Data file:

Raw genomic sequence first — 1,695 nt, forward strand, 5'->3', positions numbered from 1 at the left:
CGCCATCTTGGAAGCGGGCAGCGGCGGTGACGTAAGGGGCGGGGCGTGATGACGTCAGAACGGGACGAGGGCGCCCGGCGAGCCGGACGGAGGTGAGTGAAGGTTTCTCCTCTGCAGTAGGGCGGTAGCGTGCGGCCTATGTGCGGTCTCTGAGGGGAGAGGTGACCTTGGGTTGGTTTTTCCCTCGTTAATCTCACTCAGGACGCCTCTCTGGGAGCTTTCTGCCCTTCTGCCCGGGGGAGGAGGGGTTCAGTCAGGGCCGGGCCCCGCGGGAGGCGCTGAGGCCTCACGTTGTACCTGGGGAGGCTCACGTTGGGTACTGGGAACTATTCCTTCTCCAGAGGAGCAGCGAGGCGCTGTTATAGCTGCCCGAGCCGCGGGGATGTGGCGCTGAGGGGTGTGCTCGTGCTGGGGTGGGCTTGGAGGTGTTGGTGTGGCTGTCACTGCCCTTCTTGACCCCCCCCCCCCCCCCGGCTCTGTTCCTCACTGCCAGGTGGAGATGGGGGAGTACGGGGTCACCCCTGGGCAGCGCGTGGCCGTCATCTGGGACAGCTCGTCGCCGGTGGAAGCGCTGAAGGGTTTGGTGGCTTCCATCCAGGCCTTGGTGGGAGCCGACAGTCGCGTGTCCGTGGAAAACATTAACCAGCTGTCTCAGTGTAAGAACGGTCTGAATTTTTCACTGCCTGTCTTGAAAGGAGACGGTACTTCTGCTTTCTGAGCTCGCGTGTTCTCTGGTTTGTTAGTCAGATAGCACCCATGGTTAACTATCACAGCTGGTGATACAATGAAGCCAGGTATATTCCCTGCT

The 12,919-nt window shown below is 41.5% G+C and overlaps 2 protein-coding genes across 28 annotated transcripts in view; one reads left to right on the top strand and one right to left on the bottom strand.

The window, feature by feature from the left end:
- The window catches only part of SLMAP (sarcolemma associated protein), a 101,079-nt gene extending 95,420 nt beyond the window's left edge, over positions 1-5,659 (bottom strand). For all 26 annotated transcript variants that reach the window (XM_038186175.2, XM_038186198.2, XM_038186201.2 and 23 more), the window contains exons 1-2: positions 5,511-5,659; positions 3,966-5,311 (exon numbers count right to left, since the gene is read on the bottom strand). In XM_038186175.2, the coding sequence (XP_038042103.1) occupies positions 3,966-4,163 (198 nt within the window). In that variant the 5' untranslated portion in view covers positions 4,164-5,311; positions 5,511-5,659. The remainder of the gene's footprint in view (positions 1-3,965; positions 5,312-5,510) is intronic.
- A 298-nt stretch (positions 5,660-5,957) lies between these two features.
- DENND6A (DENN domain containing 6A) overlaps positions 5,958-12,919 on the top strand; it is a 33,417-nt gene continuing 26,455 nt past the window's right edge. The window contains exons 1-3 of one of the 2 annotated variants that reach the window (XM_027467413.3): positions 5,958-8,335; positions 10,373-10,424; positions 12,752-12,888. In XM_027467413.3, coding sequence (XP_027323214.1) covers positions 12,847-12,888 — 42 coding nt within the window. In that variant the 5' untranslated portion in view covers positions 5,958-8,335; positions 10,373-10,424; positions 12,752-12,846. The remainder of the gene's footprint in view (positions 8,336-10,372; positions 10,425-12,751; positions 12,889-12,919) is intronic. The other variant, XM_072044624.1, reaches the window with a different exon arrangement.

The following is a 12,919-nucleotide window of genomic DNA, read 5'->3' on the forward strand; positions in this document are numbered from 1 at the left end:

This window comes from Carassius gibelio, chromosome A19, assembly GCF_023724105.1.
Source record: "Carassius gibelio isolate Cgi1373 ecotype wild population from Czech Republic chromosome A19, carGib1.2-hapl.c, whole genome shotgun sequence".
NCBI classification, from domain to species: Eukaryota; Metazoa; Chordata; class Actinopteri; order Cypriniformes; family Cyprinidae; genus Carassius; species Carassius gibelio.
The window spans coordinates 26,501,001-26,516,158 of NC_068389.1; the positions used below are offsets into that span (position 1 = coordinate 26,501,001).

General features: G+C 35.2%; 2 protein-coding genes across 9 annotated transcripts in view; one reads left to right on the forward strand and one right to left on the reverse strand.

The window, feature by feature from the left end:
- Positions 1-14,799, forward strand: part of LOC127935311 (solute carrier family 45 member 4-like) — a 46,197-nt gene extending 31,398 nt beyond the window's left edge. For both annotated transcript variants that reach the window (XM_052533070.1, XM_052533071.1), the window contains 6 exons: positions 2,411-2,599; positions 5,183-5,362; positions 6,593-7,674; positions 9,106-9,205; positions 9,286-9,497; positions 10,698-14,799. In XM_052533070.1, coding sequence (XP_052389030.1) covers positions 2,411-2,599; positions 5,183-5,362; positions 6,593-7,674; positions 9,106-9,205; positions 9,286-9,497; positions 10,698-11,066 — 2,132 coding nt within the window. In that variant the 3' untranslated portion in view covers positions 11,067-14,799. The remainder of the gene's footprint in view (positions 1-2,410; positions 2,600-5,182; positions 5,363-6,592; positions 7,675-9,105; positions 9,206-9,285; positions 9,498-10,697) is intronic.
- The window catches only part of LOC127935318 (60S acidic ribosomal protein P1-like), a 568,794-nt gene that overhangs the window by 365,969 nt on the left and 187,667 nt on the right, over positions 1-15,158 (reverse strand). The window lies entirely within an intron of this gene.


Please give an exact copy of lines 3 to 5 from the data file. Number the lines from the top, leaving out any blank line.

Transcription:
The 12,919-nt window shown below is 41.5% G+C and overlaps 2 protein-coding genes across 28 annotated transcripts in view; one reads left to right on the top strand and one right to left on the bottom strand.

The window, feature by feature from the left end:
- The window catches only part of SLMAP (sarcolemma associated protein), a 101,079-nt gene extending 95,420 nt beyond the window's left edge, over positions 1-5,659 (bottom strand). For all 26 annotated transcript variants that reach the window (XM_038186175.2, XM_038186198.2, XM_038186201.2 and 23 more), the window contains exons 1-2: positions 5,511-5,659; positions 3,966-5,311 (exon numbers count right to left, since the gene is read on the bottom strand). In XM_038186175.2, the coding sequence (XP_038042103.1) occupies positions 3,966-4,163 (198 nt within the window). In that variant the 5' untranslated portion in view covers positions 4,164-5,311; positions 5,511-5,659. The remainder of the gene's footprint in view (positions 1-3,965; positions 5,312-5,510) is intronic.